D-Mart Tries Online Delivery As Amazon Looms
D-Mart allows buyers to pick up orders from kiosks or get them home delivered for a fee.
Billionaire Radhakishan Damani just entered Jeff Bezos’ turf.
His supermarket chain D-Mart is running a pilot that allows customers to order online, and have everything from staples to shampoos either delivered at neighbourhood kiosks free or at their doorstep for a fee. India’s most valued retailer has set up 40 such booths in Mumbai.
We have started a pilot run in a small part of Mumbai and will expand after understanding consumer response to this service.Neville Noronha, Managing Director, Avenue Supermarts Told BloombergQuint
While it’s a pilot, D-Mart's scale could be a big advantage when rolled out across its network of 140 outlets in 10 states. Damani is betting on the ‘everyday low prices’ model that made him a billionaire in a blockbuster initial public offering of Avenue Supermarts Ltd. in March. Shares have since gained nearly fourfold.
It’s also what Amazon is trying in Seattle to compete with Wal-Mart with its “click-and-collect” kiosks. That followed its $13.7-billion Whole Foods buyout, aimed at disrupting the brick-and-mortar grocers in the U.S. The American online giant has similar plans for India, having got clearance to invest $500 million in food retail.
D-Mart joins Flipkart that resumed online grocery sales to counter Amazon. Startups like BigBasket and Grofers too vie for a share in a nascent market estimated to be worth $300 million last year by emerging markets researcher RedSeer. And it grew at more than 120 percent.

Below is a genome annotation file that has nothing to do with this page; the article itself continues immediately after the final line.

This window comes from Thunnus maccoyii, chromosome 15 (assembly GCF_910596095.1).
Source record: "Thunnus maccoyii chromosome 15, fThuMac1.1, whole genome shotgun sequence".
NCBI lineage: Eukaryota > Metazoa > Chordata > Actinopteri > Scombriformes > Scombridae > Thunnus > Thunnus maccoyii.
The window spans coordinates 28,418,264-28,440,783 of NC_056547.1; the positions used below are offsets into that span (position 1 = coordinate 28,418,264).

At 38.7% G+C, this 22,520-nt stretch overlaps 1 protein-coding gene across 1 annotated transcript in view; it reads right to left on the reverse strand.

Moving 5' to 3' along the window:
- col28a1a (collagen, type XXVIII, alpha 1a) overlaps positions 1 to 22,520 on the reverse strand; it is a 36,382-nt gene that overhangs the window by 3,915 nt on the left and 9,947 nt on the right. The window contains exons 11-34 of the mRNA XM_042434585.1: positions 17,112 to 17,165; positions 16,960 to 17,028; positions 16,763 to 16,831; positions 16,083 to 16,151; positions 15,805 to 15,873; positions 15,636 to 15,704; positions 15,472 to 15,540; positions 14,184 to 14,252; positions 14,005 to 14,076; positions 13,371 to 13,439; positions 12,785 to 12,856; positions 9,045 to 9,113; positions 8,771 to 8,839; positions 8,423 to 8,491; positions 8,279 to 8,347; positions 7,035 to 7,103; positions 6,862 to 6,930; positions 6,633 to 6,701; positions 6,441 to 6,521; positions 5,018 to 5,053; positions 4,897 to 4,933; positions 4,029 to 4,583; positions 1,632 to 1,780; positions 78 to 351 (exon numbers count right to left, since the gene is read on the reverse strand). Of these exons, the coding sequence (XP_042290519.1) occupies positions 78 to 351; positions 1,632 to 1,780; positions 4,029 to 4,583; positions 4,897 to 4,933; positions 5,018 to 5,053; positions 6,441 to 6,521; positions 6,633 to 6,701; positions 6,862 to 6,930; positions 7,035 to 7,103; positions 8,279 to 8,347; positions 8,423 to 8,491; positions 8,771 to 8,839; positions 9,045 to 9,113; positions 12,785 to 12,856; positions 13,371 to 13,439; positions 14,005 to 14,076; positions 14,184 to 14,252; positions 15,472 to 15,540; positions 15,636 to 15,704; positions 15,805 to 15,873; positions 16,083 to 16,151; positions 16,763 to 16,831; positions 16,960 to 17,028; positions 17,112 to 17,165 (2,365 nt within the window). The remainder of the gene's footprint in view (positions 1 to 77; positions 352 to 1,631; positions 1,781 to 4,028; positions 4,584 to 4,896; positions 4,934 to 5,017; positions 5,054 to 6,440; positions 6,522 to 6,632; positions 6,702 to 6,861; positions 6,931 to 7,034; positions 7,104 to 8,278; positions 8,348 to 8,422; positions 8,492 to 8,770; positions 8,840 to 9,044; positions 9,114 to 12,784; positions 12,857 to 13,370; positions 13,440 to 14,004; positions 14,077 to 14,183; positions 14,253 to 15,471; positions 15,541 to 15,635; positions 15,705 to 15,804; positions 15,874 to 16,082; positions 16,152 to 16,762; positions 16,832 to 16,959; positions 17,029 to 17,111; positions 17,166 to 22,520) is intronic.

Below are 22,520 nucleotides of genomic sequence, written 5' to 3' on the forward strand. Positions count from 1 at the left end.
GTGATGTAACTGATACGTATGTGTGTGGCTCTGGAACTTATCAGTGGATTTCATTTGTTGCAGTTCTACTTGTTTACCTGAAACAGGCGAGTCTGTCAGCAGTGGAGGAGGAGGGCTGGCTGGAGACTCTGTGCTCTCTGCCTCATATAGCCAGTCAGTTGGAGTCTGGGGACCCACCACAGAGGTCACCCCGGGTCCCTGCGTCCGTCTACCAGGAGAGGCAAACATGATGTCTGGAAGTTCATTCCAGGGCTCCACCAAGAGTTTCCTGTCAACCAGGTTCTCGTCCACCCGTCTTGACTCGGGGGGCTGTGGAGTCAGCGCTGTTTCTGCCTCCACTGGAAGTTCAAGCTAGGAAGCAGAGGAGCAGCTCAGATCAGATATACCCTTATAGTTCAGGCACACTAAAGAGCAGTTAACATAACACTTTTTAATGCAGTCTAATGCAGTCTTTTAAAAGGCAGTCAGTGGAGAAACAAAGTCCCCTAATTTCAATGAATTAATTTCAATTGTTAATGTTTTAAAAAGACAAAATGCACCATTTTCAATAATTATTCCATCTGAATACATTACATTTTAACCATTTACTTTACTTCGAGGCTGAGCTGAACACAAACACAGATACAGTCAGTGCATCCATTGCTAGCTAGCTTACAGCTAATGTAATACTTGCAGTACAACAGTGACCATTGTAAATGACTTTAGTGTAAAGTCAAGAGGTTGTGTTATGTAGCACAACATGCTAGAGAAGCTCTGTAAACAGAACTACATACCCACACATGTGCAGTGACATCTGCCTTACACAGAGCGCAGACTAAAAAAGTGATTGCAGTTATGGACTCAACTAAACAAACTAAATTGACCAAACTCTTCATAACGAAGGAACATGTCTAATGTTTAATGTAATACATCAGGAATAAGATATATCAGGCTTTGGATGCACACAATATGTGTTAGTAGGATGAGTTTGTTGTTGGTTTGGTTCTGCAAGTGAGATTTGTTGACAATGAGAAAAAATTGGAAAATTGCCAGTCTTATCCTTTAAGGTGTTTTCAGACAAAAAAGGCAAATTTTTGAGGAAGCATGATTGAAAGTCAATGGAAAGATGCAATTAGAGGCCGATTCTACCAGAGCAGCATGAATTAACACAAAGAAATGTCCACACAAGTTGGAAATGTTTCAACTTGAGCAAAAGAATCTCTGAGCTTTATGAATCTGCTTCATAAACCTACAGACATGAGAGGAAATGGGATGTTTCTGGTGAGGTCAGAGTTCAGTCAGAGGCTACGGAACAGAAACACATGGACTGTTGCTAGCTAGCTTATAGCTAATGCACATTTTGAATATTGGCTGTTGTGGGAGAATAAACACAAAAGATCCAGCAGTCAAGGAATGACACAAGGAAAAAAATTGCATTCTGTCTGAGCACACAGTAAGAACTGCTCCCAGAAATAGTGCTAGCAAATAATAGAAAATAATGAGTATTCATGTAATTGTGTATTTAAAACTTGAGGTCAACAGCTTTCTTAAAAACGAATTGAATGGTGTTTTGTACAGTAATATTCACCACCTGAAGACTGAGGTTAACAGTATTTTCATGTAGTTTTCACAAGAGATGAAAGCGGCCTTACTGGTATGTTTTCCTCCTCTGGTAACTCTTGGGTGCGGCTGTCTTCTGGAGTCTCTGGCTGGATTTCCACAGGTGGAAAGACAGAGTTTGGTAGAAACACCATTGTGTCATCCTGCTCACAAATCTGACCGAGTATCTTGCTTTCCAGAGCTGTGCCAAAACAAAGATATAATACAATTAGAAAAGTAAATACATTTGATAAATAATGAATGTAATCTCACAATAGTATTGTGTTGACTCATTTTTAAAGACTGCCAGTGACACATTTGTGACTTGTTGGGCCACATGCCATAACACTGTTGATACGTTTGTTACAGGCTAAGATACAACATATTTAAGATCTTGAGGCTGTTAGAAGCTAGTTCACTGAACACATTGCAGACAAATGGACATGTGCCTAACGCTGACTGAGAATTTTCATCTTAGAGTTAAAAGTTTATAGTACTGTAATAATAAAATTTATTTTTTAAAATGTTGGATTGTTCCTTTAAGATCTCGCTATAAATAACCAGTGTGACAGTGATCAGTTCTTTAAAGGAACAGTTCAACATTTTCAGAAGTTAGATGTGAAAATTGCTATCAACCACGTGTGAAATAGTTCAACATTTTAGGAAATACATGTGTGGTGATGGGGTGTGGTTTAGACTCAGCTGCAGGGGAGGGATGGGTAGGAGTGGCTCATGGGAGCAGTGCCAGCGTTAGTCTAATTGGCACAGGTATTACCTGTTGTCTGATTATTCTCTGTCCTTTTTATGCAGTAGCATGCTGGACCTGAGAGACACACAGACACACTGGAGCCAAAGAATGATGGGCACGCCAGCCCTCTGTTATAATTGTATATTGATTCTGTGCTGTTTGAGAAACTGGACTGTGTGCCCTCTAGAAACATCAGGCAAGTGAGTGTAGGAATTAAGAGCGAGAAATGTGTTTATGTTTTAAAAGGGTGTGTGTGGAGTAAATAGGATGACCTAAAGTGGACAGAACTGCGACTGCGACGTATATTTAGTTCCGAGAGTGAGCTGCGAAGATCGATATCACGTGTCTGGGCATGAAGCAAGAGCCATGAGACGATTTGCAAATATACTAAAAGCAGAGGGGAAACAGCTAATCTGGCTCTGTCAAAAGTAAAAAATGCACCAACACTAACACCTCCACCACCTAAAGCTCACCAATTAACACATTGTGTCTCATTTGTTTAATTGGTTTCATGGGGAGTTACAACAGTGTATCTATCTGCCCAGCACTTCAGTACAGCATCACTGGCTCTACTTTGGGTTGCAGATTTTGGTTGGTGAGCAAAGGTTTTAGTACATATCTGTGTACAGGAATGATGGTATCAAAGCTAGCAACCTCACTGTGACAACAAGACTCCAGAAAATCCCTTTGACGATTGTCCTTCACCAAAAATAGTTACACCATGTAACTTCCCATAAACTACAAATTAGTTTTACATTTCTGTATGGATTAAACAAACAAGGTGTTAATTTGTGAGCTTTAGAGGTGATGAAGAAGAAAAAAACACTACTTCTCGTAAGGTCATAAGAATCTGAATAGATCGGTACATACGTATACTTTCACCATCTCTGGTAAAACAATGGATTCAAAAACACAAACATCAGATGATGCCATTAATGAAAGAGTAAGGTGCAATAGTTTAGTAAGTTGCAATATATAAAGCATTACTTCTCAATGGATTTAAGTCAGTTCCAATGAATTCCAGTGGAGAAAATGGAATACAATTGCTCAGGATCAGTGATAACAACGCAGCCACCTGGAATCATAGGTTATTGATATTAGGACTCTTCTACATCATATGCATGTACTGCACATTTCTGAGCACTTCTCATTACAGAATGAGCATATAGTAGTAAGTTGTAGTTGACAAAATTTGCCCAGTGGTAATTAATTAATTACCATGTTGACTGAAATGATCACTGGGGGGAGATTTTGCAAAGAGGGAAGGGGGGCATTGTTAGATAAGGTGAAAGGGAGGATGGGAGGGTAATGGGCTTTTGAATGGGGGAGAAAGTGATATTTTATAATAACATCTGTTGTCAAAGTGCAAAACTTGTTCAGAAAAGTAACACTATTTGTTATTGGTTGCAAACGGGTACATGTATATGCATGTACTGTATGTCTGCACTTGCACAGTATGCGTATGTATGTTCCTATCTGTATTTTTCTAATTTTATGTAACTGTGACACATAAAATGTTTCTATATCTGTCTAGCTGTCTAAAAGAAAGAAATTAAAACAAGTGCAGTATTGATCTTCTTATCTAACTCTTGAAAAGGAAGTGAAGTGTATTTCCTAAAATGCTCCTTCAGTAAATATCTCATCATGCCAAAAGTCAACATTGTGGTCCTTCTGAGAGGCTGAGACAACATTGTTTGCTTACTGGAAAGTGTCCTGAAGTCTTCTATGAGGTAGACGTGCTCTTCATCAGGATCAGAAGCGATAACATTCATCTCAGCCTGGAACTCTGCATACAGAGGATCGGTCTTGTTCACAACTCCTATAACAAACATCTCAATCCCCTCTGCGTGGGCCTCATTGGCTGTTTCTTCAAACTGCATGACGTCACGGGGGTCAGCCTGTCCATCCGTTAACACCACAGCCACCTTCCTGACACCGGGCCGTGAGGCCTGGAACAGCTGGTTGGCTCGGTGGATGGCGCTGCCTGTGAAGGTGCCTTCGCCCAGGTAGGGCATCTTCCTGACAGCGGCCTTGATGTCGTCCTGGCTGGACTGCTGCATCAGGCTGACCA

D-Mart’s kiosks are located at places where the supermarket chain doesn’t have outlets. Customers can pick up products ordered online—both through the app and the website—at the booths. For home delivery, they will have to pay 3 percent of the bill or Rs 49, whichever is higher.
“This is D-Mart’s way of capturing an extra share of its existing customers’ wallet,” Devangshu Dutta, chief executive officer at retail consultancy Third Eyesight, told BloombergQuint. They don’t mind a delivery charge if convenience is involved, he said.
That won’t be easy though for Avenue E-commerce Ltd., Damani’s online retail arm. More than half-a-dozen startups, including LocalBanya and PepperTax, shut shop last year as they ran out of cash to acquire customers.
It’s an experiment all retailers are trying to increase their turnover. Also, if a delivery cost is involved, it becomes a deterrent for the consumer to shop online,” said Arvind Singhal, chairman of retail consultant Technopak Advisors. Also, D-Mart is not an aspirational brand, he said.
Online grocery shopping in India is relatively small; it will take a while before anyone cracks the code.Arvind Singhal, Chairman, Technopak Advisors
Also Read: Can Amazon Become India’s Everything Store?